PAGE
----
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Emergency Family Assistance Association receives $200,000 matching donation for coronavirus relief efforts

The Emergency Family Assistance Association on Monday received a $200,000 matching grant from an anonymous Boulder family. The donation is intended to support the nonprofit’s coronavirus relief efforts.
The Emergency Family Assistance Association on Monday received a $200,000 matching grant from an anonymous Boulder family. The donation is intended to support the nonprofit’s coronavirus relief efforts.

The Emergency Family Assistance Association received a $200,000 matching donation from a Boulder family to help with local coronavirus relief efforts.

Officials at the Boulder nonprofit, which seeks to help people with needs for food, shelter and other basic necessities, said the match offer is intended to help the organization meet its fundraising goal of of $400,000 by June 30. The family made the donation anonymously.

“We’re the community’s main safety net,” said Julie Van Domelen, EFAA’s executive director. “There are a lot of people in our community who have trouble making ends meet in a normal month. They’re not able to weather something like this.”

Her goal is to provide $700,000 in direct, emergency financial assistance for Boulder and Boulder County mountain residents through June 30. Along with private donations, the organization has received money from the Community Foundation of Boulder County, Boulder County and grants.

“That match is really important,” she said. “That’s a lot of money to raise in a short period of time. Our goal is to meet the needs of as many people as we can. The need is huge out there.”

The plan is to provide those impacted by the coronavirus with money for critical expenses, including rent and mortgage payments, utility bills and medical care.

The organization is looking to nearly double the amount of financial assistance it would typically provide, assisting more than 800 households with financial relief through the end of June.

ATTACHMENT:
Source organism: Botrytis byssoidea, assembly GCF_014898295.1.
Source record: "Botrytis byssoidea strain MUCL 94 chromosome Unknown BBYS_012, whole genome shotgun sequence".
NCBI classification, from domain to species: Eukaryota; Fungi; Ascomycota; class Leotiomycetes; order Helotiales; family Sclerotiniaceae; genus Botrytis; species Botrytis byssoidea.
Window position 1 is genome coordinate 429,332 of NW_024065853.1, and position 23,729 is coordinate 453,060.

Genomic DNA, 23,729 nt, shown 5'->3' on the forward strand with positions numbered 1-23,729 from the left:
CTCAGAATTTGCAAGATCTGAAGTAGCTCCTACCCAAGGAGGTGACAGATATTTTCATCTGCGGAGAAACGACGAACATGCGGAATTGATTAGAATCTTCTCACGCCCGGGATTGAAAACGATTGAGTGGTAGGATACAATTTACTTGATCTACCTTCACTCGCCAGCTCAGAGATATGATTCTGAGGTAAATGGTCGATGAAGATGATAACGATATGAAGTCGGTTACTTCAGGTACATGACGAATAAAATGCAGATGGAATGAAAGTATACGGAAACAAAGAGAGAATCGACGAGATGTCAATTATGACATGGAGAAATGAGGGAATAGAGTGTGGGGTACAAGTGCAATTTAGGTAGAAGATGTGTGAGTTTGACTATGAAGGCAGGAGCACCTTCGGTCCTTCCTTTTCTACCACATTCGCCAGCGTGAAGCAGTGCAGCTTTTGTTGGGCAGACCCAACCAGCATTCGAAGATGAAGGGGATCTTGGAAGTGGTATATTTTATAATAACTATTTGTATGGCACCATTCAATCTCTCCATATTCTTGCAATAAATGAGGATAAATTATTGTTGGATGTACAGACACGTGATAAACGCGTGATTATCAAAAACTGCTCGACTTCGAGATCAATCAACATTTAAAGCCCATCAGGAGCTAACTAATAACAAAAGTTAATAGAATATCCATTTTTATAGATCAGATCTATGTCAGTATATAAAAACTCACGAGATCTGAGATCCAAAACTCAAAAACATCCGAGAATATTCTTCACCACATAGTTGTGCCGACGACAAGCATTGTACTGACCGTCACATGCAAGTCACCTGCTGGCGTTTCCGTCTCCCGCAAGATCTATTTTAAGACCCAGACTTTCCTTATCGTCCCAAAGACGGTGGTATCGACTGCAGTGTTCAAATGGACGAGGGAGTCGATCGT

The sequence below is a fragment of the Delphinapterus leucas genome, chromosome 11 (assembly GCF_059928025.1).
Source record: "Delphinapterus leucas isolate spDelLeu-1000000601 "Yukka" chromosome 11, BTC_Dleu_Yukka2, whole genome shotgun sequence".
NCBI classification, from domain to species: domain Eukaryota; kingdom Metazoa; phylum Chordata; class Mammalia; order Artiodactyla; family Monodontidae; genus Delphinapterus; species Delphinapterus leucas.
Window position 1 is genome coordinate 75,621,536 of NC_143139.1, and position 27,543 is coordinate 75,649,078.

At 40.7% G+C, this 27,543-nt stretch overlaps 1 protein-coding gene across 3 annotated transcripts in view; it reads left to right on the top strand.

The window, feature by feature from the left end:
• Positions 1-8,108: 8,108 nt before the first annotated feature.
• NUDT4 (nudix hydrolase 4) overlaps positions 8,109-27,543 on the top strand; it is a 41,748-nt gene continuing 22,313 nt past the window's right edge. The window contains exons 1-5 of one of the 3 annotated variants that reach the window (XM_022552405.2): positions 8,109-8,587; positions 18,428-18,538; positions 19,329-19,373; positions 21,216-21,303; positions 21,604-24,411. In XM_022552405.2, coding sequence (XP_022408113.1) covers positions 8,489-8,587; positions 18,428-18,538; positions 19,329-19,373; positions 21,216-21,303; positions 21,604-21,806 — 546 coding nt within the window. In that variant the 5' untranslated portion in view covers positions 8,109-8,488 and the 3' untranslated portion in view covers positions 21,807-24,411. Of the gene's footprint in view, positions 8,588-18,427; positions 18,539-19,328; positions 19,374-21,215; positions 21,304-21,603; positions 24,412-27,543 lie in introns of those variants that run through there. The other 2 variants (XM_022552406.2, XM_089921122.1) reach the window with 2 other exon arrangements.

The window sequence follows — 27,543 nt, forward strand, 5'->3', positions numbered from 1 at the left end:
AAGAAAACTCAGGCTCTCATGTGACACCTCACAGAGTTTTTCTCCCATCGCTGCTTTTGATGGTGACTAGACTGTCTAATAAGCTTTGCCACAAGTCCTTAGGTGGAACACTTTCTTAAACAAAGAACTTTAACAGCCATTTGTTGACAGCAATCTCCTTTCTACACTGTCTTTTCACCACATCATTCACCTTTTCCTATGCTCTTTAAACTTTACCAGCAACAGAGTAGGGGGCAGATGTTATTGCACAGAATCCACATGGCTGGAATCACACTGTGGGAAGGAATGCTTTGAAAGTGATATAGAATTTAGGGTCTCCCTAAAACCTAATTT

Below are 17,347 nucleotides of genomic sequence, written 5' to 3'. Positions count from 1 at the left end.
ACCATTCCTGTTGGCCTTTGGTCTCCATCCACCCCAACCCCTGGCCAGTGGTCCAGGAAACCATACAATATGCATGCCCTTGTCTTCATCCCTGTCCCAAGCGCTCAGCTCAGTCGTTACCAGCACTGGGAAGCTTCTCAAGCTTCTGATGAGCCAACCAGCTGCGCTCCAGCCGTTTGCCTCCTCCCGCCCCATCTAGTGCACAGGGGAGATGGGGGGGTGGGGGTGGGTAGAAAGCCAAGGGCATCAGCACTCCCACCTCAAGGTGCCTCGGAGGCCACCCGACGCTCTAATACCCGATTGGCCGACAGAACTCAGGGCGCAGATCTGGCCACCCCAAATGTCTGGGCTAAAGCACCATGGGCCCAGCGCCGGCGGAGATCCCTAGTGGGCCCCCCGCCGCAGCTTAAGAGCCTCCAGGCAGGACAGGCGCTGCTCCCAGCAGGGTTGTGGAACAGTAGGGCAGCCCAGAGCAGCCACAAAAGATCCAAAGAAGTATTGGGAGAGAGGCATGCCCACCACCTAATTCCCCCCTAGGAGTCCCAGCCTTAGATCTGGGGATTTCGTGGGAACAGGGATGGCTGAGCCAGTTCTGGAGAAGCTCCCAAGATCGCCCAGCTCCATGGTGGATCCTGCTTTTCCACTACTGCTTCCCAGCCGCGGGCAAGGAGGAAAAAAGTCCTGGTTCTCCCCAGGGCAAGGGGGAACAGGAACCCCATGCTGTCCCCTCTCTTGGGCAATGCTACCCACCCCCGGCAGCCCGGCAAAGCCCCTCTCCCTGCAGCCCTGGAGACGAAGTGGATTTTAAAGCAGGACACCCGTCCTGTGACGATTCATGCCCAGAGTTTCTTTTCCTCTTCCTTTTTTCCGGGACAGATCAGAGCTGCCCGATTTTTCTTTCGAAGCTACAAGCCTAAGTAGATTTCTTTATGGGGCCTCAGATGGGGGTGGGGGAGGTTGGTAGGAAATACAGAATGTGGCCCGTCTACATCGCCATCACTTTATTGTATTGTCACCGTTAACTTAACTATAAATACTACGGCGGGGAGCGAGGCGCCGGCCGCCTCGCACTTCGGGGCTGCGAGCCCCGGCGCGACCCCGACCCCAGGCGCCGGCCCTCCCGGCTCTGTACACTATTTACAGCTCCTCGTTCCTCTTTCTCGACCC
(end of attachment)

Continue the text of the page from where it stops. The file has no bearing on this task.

A household with children would receive up to $1,000 in emergency assistance, while a household without children would receive up to $600. Caseworkers also connect families to other organizations, including helping them access mental health services and help for those who are uninsured.

Along with lay-offs, she said, there are people who can’t work because they’re quarantined or because they lost childcare when schools closed.

“All of that is rippling through people who didn’t have a lot of emergency savings built up,” she said. “There are going to be a lot of holes in our safety net from the federal level. We’re going to prioritize filling those.”

Plans also include increasing emergency food distribution to meet the increased need. EFAA is serving 350 to 400 households per week through its food bank after switching to a prepackaged, grab-and go food model to safely provide food. Since March 13, EFAA’s food bank has distributed 2,304 grab-and-go bags.

Along with monetary donations, the organization is asking for donations of non-perishable food deliveries from Amazon or directly to help fill the pantry, especially as disruptions to food deliveries has made it more challenging to stay stocked.

“We want to make sure we can continue to operate our food pantry and scale it up,” Van Domelen said. “We want to prevent people becoming food insecure and have to deal with hunger on top of everything else.”

While the focus is on immediate needs, she said, the organization is anticipating long-term economic impacts that will create an increase in need for months to come.

“I don’t think the economic shocks are going to go away by June 30,” she said.

To donate to EFAA’s matching gift campaign, go to or mail a check to 1575 Yarmouth Ave. and write “Match Campaign” in the memo line.

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